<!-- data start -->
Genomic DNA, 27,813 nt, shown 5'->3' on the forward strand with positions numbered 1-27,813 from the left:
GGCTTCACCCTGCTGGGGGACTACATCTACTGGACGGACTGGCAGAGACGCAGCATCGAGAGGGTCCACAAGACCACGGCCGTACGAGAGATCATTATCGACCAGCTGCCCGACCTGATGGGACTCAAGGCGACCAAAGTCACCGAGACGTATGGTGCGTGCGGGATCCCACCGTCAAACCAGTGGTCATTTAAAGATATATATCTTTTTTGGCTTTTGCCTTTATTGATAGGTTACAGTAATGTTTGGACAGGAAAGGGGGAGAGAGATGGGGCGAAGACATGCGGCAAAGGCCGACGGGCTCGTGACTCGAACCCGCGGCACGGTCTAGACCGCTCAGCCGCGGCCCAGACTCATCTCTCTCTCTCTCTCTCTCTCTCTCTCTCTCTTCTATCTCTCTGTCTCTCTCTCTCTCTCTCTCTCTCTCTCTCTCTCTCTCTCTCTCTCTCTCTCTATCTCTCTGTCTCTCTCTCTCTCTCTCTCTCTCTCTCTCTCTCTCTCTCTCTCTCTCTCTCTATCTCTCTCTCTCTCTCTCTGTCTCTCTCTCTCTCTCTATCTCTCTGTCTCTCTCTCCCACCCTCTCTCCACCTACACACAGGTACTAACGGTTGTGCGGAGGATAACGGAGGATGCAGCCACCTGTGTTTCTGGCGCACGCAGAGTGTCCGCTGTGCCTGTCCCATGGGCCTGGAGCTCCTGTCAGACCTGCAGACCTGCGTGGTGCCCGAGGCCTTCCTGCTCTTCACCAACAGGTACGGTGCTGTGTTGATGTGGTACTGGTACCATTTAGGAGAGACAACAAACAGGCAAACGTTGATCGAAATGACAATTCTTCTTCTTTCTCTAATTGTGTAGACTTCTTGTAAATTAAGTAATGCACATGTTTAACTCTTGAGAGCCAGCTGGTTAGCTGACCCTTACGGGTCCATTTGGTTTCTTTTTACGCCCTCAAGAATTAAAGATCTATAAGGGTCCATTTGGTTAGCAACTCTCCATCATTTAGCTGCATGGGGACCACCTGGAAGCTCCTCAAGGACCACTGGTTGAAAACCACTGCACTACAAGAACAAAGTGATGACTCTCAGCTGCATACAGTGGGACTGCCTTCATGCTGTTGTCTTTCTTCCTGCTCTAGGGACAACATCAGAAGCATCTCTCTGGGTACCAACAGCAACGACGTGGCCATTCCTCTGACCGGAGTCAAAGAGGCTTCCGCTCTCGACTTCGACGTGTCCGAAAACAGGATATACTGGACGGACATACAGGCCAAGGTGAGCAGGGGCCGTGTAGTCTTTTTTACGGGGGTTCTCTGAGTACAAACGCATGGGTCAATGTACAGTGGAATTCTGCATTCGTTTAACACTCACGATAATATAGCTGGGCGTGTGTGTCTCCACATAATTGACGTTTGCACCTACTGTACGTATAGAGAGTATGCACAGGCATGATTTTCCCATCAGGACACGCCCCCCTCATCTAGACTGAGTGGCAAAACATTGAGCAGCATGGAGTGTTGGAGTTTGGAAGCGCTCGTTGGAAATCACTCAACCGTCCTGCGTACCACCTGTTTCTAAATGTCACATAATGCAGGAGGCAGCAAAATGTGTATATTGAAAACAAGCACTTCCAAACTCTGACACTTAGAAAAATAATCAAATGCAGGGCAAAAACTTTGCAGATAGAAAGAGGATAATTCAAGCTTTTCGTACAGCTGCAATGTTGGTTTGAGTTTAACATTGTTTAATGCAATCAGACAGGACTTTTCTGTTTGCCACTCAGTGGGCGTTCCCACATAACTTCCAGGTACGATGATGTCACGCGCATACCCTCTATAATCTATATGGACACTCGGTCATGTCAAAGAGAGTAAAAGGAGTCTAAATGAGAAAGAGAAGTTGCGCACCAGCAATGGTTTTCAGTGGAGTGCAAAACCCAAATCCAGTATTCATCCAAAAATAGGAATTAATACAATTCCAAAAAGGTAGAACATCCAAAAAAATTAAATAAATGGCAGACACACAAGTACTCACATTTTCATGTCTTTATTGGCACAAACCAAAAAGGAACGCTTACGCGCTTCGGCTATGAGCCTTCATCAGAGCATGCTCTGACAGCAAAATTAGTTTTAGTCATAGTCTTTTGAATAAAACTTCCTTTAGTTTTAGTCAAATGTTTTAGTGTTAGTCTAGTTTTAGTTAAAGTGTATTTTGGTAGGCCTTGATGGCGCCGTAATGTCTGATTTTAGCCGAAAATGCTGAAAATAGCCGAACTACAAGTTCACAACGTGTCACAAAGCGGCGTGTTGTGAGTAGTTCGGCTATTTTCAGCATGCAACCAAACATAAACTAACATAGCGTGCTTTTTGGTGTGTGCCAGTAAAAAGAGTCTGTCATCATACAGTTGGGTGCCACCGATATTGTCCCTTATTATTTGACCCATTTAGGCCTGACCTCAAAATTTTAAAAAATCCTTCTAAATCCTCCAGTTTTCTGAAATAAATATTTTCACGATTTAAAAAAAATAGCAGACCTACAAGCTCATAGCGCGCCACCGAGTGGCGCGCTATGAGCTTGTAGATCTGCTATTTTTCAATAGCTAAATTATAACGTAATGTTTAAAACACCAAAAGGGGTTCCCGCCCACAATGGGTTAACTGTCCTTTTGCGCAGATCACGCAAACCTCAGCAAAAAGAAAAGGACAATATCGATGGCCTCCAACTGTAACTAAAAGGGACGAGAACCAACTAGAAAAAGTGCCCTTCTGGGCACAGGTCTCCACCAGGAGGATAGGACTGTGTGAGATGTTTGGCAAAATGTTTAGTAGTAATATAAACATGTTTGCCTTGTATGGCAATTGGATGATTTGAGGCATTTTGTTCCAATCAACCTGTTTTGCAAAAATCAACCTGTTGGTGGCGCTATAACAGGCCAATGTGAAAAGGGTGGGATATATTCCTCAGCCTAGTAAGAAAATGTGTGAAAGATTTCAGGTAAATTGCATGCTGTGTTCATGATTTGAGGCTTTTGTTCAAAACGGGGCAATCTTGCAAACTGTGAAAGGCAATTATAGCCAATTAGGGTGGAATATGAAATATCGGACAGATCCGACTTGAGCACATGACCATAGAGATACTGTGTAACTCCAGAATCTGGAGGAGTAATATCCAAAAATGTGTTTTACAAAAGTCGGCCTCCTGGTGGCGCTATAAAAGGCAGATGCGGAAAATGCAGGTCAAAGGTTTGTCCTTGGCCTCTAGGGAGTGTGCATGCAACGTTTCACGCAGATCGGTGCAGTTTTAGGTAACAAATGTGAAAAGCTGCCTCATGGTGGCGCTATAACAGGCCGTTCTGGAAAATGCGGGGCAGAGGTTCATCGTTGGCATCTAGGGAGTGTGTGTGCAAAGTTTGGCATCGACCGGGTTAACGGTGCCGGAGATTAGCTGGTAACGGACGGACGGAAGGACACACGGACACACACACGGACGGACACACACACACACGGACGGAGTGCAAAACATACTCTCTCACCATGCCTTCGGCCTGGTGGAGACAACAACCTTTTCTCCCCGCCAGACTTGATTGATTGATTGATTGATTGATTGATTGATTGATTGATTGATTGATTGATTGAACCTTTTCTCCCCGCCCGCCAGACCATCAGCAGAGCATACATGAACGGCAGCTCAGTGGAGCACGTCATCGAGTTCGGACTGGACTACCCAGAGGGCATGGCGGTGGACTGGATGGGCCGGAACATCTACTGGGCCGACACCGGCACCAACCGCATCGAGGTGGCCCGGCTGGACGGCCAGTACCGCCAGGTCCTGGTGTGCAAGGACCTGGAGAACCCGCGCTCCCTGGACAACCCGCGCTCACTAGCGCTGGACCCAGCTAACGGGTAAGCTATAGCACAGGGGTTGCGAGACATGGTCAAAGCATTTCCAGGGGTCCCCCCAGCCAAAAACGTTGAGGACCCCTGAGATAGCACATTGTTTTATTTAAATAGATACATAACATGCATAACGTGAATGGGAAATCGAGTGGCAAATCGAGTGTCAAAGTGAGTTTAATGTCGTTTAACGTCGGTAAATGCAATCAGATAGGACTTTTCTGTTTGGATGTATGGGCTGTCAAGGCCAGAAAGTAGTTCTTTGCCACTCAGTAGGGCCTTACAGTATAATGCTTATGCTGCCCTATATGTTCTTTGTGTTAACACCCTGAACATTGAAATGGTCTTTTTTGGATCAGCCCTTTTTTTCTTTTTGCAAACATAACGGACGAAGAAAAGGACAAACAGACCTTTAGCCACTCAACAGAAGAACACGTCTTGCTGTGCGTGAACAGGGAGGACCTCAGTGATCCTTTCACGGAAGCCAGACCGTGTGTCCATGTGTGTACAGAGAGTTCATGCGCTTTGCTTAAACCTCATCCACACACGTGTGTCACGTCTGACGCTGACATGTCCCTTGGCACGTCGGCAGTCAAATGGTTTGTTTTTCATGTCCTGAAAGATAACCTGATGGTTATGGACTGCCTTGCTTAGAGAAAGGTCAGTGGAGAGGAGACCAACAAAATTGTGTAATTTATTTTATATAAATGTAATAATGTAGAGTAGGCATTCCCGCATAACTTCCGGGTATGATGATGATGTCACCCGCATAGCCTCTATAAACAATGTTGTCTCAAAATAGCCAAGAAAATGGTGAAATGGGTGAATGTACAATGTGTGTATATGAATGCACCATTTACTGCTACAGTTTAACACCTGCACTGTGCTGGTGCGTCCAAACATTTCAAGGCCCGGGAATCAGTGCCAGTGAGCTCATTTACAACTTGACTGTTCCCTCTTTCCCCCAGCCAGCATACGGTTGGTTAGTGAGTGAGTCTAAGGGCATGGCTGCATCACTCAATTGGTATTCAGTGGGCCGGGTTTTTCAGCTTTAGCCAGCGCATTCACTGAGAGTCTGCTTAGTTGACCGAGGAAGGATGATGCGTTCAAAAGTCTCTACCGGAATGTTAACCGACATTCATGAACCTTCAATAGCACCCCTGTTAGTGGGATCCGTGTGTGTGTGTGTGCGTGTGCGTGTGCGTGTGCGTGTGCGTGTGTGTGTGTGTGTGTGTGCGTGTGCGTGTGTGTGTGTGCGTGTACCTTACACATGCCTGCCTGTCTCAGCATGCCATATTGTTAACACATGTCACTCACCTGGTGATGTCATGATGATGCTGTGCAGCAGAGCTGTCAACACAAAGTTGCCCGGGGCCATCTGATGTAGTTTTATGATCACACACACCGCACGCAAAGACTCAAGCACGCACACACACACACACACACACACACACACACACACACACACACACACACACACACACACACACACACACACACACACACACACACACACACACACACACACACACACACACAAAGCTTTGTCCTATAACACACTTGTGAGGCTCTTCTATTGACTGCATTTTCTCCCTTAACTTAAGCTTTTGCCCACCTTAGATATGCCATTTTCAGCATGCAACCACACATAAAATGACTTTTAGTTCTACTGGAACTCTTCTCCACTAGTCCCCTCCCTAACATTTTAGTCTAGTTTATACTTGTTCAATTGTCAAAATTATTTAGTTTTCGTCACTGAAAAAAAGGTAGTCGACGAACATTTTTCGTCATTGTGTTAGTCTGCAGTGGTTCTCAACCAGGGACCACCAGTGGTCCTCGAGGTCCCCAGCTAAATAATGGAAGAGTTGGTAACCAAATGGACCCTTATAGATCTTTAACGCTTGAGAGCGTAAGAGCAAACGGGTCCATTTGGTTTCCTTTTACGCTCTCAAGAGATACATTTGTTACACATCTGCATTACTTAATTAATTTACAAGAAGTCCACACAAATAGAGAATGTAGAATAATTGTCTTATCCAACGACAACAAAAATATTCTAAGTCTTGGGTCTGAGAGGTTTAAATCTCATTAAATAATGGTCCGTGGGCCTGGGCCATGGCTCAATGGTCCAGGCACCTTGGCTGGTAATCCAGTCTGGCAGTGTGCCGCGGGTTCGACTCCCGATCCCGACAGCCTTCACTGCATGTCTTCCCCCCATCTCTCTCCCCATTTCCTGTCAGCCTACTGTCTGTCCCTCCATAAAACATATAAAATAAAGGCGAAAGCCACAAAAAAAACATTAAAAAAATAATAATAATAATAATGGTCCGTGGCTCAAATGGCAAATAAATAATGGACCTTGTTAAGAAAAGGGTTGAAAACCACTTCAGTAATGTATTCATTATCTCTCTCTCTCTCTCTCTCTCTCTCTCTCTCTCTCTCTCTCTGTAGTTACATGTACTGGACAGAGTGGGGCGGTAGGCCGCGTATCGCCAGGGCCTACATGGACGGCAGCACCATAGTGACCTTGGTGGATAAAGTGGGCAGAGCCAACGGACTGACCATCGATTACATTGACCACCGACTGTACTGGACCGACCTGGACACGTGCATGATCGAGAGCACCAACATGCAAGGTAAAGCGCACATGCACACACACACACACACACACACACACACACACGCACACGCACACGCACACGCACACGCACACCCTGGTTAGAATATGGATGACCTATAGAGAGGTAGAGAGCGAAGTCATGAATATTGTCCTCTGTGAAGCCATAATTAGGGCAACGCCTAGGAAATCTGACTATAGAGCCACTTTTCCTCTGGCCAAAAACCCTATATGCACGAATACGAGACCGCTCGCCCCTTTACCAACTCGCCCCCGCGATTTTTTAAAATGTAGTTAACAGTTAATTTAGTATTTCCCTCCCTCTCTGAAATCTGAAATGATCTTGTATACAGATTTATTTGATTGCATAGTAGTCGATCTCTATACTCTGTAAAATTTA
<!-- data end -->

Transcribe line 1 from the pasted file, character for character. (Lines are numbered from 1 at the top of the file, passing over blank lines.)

Genomic DNA, 27,813 nt, shown 5'->3' on the forward strand with positions numbered 1-27,813 from the left: